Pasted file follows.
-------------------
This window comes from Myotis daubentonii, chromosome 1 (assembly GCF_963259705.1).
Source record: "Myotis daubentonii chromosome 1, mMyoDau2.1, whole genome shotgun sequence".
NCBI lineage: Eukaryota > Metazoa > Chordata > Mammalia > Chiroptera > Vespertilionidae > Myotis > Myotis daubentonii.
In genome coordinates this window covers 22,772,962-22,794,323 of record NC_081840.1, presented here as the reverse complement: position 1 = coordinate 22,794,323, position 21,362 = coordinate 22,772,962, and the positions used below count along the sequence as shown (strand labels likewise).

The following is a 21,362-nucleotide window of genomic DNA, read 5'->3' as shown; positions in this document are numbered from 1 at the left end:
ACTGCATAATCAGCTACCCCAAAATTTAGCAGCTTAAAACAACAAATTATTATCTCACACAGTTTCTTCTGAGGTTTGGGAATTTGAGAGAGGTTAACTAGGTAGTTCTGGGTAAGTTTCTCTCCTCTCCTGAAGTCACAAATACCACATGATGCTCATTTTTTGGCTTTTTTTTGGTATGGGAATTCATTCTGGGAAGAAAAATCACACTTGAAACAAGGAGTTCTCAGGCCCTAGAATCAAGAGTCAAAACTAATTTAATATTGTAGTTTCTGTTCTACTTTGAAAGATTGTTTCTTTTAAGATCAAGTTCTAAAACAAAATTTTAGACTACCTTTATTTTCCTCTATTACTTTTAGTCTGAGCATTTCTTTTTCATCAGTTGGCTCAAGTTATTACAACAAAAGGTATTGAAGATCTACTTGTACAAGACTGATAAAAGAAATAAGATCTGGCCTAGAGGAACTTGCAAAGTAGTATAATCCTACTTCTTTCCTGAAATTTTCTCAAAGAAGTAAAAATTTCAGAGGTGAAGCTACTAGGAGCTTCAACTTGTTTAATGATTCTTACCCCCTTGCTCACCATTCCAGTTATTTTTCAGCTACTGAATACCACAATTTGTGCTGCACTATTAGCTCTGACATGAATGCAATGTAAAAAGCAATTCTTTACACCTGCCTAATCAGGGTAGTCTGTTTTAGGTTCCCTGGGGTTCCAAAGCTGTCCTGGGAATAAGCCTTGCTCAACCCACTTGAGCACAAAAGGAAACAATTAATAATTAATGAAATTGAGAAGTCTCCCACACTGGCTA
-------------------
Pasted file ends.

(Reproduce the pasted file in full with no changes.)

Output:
This window comes from Myotis daubentonii, chromosome 1 (assembly GCF_963259705.1).
Source record: "Myotis daubentonii chromosome 1, mMyoDau2.1, whole genome shotgun sequence".
NCBI lineage: Eukaryota > Metazoa > Chordata > Mammalia > Chiroptera > Vespertilionidae > Myotis > Myotis daubentonii.
In genome coordinates this window covers 22,772,962-22,794,323 of record NC_081840.1, presented here as the reverse complement: position 1 = coordinate 22,794,323, position 21,362 = coordinate 22,772,962, and the positions used below count along the sequence as shown (strand labels likewise).

The following is a 21,362-nucleotide window of genomic DNA, read 5'->3' as shown; positions in this document are numbered from 1 at the left end:
ACTGCATAATCAGCTACCCCAAAATTTAGCAGCTTAAAACAACAAATTATTATCTCACACAGTTTCTTCTGAGGTTTGGGAATTTGAGAGAGGTTAACTAGGTAGTTCTGGGTAAGTTTCTCTCCTCTCCTGAAGTCACAAATACCACATGATGCTCATTTTTTGGCTTTTTTTTGGTATGGGAATTCATTCTGGGAAGAAAAATCACACTTGAAACAAGGAGTTCTCAGGCCCTAGAATCAAGAGTCAAAACTAATTTAATATTGTAGTTTCTGTTCTACTTTGAAAGATTGTTTCTTTTAAGATCAAGTTCTAAAACAAAATTTTAGACTACCTTTATTTTCCTCTATTACTTTTAGTCTGAGCATTTCTTTTTCATCAGTTGGCTCAAGTTATTACAACAAAAGGTATTGAAGATCTACTTGTACAAGACTGATAAAAGAAATAAGATCTGGCCTAGAGGAACTTGCAAAGTAGTATAATCCTACTTCTTTCCTGAAATTTTCTCAAAGAAGTAAAAATTTCAGAGGTGAAGCTACTAGGAGCTTCAACTTGTTTAATGATTCTTACCCCCTTGCTCACCATTCCAGTTATTTTTCAGCTACTGAATACCACAATTTGTGCTGCACTATTAGCTCTGACATGAATGCAATGTAAAAAGCAATTCTTTACACCTGCCTAATCAGGGTAGTCTGTTTTAGGTTCCCTGGGGTTCCAAAGCTGTCCTGGGAATAAGCCTTGCTCAACCCACTTGAGCACAAAAGGAAACAATTAATAATTAATGAAATTGAGAAGTCTCCCACACTGGCTA